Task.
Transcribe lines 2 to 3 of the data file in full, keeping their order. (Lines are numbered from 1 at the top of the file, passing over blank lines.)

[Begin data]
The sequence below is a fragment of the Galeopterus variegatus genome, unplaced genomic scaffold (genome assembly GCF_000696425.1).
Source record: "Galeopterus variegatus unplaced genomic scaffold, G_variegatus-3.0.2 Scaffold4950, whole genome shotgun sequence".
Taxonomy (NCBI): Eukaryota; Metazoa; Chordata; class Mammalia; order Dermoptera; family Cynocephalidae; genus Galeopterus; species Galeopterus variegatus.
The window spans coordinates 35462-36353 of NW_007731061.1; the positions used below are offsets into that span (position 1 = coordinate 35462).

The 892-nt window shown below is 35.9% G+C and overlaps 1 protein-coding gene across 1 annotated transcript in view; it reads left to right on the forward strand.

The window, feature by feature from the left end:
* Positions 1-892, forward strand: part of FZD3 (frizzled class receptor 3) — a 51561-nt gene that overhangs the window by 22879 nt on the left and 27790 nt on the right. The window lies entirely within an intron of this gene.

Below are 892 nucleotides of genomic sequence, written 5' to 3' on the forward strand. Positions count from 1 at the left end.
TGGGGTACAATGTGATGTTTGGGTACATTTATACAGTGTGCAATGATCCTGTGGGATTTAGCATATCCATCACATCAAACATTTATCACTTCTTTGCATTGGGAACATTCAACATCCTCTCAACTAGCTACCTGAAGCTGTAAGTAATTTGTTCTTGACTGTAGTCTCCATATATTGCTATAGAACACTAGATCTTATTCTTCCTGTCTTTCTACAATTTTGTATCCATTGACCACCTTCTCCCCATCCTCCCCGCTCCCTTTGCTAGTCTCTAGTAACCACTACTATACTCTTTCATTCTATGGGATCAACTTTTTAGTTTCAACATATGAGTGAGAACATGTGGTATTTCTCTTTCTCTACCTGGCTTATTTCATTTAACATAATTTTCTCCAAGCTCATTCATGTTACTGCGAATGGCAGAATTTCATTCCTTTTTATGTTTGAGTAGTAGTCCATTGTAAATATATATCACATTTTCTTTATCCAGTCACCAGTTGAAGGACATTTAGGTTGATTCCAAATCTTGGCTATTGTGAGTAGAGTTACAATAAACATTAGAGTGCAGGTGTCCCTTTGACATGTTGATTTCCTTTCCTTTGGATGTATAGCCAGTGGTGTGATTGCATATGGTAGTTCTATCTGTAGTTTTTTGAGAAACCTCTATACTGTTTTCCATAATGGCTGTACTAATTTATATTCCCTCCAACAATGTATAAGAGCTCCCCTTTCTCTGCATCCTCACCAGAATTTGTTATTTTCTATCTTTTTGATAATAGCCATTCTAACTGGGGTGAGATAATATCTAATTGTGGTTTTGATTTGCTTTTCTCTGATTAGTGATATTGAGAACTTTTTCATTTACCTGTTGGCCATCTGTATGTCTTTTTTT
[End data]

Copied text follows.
Source record: "Galeopterus variegatus unplaced genomic scaffold, G_variegatus-3.0.2 Scaffold4950, whole genome shotgun sequence".
Taxonomy (NCBI): Eukaryota; Metazoa; Chordata; class Mammalia; order Dermoptera; family Cynocephalidae; genus Galeopterus; species Galeopterus variegatus.